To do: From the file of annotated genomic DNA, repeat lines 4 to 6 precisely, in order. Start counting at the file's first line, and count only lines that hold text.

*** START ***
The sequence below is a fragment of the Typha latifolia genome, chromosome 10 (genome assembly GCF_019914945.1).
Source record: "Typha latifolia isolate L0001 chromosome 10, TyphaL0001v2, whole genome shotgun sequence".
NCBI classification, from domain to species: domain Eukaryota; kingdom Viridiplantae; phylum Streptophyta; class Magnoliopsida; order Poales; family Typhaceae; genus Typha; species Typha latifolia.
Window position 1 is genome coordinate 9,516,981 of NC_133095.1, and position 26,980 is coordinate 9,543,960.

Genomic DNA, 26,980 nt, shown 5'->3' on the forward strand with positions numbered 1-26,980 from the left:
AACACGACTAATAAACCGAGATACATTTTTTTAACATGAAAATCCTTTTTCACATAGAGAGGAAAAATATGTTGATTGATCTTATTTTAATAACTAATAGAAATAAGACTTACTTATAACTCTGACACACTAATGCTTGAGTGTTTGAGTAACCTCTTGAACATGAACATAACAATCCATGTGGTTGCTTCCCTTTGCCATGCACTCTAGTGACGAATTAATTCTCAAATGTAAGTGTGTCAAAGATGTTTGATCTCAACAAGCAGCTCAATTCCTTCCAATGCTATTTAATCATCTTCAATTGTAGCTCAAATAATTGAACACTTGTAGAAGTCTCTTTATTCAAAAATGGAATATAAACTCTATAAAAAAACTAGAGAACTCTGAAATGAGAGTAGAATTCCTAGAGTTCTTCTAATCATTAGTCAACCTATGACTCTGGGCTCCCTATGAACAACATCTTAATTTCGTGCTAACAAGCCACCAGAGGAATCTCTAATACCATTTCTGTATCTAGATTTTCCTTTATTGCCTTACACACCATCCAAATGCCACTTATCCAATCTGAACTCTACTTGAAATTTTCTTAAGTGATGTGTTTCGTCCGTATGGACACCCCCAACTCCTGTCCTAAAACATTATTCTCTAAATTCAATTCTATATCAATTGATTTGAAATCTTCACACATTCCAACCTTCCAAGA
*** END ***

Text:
Window position 1 is genome coordinate 9,516,981 of NC_133095.1, and position 26,980 is coordinate 9,543,960.

Genomic DNA, 26,980 nt, shown 5'->3' on the forward strand with positions numbered 1-26,980 from the left:
AACACGACTAATAAACCGAGATACATTTTTTTAACATGAAAATCCTTTTTCACATAGAGAGGAAAAATATGTTGATTGATCTTATTTTAATAACTAATAGAAATAAGACTTACTTATAACTCTGACACACTAATGCTTGAGTGTTTGAGTAACCTCTTGAACATGAACATAACAATCCATGTGGTTGCTTCCCTTTGCCATGCACTCTAGTGACGAATTAATTCTCAAATGTAAGTGTGTCAAAGATGTTTGATCTCAACAAGCAGCTCAATTCCTTCCAATGCTATTTAATCATCTTCAATTGTAGCTCAAATAATTGAACACTTGTAGAAGTCTCTTTATTCAAAAATGGAATATAAACTCTATAAAAAAACTAGAGAACTCTGAAATGAGAGTAGAATTCCTAGAGTTCTTCTAATCATTAGTCAACCTATGACTCTGGGCTCCCTATGAACAACATCTTAATTTCGTGCTAACAAGCCACCAGAGGAATCTCTAATACCATTTCTGTATCTAGATTTTCCTTTATTGCCTTACACACCATCCAAATGCCACTTATCCAATCTGAACTCTACTTGAAATTTTCTTAAGTGATGTGTTTCGTCCGTATGGACACCCCCAACTCCTGTCCTAAAACATTATTCTCTAAATTCAATTCTATATCAATTGATTTGAAATCTTCACACATTCCAACCTTCCAAGA